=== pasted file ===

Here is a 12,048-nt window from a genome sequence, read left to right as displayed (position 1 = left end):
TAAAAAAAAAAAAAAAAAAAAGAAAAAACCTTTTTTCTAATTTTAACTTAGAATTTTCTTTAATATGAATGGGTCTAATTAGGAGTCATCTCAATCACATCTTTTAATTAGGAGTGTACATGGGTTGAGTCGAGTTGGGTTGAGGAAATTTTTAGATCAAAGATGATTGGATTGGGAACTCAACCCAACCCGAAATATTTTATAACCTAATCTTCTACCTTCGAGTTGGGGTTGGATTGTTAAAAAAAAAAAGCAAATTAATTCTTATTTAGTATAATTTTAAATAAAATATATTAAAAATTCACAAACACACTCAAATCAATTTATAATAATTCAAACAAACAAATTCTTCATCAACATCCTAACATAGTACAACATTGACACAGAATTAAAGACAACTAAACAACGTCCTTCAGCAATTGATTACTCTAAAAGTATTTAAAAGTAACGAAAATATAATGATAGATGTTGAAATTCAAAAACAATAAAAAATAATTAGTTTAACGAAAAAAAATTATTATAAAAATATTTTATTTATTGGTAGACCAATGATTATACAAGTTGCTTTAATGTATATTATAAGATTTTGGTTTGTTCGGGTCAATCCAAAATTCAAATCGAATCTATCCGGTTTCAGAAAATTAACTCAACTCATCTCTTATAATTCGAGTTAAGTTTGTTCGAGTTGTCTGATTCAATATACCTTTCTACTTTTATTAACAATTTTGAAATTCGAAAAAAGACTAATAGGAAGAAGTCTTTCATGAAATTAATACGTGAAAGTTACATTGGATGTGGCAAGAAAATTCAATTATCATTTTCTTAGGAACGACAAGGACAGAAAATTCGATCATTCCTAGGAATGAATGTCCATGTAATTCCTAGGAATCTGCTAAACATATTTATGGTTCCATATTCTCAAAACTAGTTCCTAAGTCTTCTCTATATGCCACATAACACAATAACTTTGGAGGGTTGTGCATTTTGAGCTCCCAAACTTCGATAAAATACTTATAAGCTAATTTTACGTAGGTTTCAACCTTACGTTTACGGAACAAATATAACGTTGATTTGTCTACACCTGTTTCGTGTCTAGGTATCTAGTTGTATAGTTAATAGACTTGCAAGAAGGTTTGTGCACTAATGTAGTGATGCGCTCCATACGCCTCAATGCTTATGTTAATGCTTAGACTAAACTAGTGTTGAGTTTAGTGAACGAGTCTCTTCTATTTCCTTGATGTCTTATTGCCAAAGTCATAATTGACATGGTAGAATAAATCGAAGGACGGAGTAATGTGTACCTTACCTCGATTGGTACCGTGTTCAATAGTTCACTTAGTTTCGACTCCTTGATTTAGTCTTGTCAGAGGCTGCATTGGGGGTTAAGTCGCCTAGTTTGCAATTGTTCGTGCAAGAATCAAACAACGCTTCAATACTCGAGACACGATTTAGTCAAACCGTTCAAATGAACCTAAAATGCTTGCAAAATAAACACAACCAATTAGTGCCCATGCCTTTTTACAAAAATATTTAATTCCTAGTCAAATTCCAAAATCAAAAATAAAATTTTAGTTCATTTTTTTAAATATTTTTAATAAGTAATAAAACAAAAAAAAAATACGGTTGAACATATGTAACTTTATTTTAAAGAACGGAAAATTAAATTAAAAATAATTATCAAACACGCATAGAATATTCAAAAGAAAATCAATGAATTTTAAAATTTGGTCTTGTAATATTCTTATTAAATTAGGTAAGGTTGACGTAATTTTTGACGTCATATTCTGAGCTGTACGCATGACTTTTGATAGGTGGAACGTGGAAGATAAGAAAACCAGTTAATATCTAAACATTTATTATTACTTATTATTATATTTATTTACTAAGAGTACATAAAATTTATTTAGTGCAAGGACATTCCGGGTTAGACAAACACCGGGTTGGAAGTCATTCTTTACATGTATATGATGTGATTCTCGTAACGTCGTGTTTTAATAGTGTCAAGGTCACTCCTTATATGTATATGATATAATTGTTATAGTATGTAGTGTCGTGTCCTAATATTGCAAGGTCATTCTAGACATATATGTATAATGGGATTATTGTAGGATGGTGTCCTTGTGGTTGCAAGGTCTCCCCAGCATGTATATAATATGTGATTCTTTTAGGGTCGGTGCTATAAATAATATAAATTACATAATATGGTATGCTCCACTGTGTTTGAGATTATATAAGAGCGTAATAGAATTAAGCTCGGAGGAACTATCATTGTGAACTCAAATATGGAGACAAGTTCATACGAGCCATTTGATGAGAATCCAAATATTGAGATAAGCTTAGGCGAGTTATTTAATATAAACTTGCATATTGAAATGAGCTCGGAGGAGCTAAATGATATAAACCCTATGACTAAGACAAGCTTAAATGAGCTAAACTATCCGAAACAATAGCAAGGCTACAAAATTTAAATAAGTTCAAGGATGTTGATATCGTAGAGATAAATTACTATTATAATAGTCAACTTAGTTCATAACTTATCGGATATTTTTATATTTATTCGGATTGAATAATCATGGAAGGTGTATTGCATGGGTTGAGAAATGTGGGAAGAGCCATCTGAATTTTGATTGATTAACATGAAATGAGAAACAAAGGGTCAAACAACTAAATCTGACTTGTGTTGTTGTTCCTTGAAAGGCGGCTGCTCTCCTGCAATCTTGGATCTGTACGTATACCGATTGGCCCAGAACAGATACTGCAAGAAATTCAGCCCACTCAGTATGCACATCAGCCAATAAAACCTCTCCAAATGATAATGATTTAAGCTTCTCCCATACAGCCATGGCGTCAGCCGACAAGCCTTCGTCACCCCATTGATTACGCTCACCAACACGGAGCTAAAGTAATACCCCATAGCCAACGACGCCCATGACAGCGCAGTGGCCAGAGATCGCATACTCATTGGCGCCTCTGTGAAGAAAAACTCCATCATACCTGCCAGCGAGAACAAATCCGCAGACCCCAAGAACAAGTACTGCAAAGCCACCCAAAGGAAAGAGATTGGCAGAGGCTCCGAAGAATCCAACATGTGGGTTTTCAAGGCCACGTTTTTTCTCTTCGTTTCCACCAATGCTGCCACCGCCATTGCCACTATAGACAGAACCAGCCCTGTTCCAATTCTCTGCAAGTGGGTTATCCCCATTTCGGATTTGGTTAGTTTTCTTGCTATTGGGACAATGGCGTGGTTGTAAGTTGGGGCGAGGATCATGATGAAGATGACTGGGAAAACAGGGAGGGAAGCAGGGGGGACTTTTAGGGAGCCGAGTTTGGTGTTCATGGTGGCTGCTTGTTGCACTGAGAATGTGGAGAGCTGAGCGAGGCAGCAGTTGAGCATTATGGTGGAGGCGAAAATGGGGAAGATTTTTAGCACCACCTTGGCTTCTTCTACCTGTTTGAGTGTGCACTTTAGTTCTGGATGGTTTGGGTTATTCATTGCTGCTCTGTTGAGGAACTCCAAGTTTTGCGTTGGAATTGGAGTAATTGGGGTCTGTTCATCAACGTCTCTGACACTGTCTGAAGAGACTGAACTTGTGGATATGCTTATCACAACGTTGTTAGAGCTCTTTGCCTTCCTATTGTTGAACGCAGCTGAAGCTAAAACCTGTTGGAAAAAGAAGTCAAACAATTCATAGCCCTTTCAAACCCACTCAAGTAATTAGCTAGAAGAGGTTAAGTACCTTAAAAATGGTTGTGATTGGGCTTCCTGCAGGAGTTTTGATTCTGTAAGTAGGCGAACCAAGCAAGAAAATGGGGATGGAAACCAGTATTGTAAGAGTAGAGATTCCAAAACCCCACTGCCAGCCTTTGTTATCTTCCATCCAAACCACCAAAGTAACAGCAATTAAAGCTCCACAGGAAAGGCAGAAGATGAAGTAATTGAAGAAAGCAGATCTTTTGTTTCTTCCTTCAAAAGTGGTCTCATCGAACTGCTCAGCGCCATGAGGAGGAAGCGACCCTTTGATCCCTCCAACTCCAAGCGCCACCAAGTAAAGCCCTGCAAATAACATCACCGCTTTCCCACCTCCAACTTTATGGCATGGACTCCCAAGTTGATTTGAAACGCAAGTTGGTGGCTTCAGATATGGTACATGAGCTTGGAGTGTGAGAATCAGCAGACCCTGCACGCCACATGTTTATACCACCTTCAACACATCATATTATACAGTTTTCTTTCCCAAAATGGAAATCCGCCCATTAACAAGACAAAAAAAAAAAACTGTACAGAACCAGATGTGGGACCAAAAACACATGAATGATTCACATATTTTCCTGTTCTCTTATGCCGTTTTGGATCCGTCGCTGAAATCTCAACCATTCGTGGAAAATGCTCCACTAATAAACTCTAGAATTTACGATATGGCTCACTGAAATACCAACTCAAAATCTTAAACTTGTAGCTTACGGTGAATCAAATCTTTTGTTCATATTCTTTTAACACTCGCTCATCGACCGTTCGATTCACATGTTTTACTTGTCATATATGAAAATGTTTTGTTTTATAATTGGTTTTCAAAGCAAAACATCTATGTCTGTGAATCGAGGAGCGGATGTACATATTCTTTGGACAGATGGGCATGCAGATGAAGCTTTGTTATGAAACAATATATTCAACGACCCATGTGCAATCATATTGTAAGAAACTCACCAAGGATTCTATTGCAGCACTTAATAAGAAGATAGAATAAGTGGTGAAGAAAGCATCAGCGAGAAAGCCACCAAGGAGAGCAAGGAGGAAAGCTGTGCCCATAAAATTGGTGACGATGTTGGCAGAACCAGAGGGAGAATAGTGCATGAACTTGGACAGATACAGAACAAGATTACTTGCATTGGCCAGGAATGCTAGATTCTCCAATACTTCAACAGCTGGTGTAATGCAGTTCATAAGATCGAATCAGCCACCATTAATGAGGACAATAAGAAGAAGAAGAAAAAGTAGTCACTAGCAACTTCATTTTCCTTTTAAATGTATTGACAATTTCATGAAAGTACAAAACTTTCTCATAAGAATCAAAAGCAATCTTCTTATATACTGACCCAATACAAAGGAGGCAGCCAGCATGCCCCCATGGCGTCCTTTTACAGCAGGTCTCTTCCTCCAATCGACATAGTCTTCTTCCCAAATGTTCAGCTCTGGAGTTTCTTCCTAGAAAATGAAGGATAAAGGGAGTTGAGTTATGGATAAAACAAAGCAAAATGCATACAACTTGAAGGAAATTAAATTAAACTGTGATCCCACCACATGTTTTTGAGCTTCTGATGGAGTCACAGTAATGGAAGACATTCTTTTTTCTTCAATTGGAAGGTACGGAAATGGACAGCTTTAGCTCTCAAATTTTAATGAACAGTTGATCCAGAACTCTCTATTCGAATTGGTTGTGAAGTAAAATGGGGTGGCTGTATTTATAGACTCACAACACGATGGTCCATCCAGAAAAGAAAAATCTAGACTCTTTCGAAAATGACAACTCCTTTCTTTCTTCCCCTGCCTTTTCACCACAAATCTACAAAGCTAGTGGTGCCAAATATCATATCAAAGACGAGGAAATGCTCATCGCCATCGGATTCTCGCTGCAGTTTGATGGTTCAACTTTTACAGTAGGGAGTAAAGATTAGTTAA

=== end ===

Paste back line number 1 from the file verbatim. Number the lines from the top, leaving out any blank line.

Here is a 12,048-nt window from a genome sequence, read left to right as displayed (position 1 = left end):